This is a very new and different way of working. Deliberately lowering our standards for the goal of introducing change. This is uncomfortable at times, but even that is good, because it means we’re stretching ourselves, which means we’re doing and learning new things. I’m excited and proud to see this happen. More like this.
Doing it like this means that Drupal 8.2:
- Has content moderation tools (draft! review! publish! etc.)
- Provides a new way to add new elements (blocks) to the page you’re on, without having to go to some far away corner in the admin section
- Those elements (blocks! menus! logo & site name! etc.) can then also be configured in the context of the user facing page. A side tray will show up and expose the relevant settings.
Looking forward to learn how these additions will be received and how we can improve them. In the mean time, lets add more useful and usable things to 8.3 (sample content! media handling! better dates! etc).
Beide kinders sinds afgelopen zaterdag op kamp
En gewoon geen SMS'je terug sturen hè!
UX meeting recap
Two meetings every week since end of march this year. Safe to say we’ve found a consistent rhythm.
And it’s working. It’s become a useful way to check in on current priorities, review patches while screensharing (visuals, transitions, flows!), decide on next steps and generally discuss hard problems without having to type so much.
The agenda for today was
- Roadmap – The core roadmap was updated to current state of things. Use this page to get a bird’s eye view on where Drupal core is moving towards.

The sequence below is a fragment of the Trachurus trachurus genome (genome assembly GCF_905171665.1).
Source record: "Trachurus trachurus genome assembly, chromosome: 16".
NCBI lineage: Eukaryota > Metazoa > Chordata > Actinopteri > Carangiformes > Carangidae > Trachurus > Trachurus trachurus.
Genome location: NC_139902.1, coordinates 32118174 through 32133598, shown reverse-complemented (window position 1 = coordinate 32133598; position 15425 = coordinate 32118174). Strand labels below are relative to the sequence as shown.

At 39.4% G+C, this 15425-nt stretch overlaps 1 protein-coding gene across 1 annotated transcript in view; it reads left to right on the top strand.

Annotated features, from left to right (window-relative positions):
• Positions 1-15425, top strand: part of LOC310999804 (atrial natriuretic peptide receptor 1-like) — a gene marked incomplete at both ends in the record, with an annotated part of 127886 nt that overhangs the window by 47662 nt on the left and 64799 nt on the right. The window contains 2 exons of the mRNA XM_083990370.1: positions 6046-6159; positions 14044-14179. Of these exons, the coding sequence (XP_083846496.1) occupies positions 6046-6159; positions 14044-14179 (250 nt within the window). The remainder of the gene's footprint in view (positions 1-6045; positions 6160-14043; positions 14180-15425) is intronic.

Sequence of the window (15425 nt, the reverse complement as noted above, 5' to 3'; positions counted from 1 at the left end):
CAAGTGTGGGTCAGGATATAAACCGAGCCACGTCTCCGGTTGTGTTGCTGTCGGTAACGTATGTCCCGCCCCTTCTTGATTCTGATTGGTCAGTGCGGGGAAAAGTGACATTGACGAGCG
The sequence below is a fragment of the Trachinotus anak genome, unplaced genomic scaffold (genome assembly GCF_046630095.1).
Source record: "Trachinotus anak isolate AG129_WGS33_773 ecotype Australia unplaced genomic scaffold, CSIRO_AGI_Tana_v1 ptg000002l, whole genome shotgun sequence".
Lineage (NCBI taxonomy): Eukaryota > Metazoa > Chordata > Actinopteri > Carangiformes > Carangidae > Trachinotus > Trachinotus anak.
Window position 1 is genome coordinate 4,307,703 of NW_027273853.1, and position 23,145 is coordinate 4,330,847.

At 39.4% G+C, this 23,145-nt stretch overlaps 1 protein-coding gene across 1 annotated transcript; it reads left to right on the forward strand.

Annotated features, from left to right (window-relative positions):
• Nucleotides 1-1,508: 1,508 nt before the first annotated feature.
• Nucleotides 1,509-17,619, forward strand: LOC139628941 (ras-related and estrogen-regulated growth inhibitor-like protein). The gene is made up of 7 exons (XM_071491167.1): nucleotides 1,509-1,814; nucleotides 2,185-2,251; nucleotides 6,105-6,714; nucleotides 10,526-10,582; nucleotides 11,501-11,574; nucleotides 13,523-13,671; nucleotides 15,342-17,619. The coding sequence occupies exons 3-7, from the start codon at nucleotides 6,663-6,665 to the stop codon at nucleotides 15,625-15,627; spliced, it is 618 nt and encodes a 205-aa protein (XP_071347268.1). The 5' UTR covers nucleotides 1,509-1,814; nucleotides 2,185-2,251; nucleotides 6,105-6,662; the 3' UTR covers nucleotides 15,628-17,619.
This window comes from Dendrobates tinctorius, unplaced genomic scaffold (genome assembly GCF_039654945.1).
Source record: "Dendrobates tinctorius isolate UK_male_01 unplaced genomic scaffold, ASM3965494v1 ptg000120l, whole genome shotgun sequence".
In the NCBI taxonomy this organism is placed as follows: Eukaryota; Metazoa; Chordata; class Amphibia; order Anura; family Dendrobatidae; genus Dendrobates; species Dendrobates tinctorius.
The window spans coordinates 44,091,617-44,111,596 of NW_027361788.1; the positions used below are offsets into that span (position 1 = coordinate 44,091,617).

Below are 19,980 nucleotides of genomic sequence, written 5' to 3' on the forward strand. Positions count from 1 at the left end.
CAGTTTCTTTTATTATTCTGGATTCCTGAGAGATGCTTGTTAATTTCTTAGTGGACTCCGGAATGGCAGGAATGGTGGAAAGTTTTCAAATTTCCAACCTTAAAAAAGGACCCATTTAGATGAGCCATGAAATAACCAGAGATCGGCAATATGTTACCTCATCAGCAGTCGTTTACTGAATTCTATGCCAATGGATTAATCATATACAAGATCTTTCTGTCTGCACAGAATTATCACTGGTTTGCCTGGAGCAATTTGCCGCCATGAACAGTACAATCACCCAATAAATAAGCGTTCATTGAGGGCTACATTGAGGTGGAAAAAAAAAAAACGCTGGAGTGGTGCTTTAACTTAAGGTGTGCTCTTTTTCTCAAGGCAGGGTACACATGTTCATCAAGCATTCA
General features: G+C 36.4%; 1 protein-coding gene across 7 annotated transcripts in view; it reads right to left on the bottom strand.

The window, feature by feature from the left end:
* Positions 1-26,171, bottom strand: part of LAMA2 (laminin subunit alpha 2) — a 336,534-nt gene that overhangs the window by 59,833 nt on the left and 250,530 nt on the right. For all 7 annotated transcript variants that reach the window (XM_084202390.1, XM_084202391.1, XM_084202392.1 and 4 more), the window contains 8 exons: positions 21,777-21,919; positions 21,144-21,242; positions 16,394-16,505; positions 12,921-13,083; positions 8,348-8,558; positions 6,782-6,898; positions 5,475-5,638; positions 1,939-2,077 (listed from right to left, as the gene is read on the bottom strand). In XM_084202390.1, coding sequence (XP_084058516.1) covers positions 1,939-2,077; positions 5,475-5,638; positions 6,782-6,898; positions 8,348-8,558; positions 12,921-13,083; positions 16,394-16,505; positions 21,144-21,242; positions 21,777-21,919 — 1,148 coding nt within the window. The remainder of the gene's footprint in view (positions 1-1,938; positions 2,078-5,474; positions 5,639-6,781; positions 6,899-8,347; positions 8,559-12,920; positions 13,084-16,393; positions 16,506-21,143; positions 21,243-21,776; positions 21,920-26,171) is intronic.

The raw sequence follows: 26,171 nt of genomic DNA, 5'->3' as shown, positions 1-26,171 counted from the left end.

- Ideation process – The first part of going from idea to plan got positive feedback and helpful questions and suggestions. Maybe a few words from actual maintainers and then we can make it so.
- Status page – We have a beautiful new design that now needs review and more code to create a complete patch. If you know your core markup and CSS, go have a look!
- Block place design update – An issue that iterates the design of an initial commit. We quickly discussed what the feedback should be and I added a comment to that effect right then and there. It’s an example of managing scope, pushing to focus on the actual fix first, and defer new, potentially good ideas to a followup discussion.
- Sample content – Kevin shared his initial thoughts and ideas for adding sample content, structure and configuration to core. More questions then answers but that’s just where we’re at for now. You are welcome to add your questions and ideas, please do.
Content workflow initiative, the concept map
Mapping out the moving parts of the content workflow initiative we arrived at this high level grouping of related activities:
- Create content
- Review & approve content
- Publish content
- Manage the creation, review and publishing process
- Configure the tools that enable all of the above
For either single items of content or a set of multiple items, bundled in a workspace.
Everything related to creating new, editing existing content in the first place.
- Copy writer
- Photo/image editor
Tasks & activities
- Review assignments
- Create content
- Format content
- Preview content
- Request review
- Edit content based on feedback
- Review other people’s content
- Review existing, live content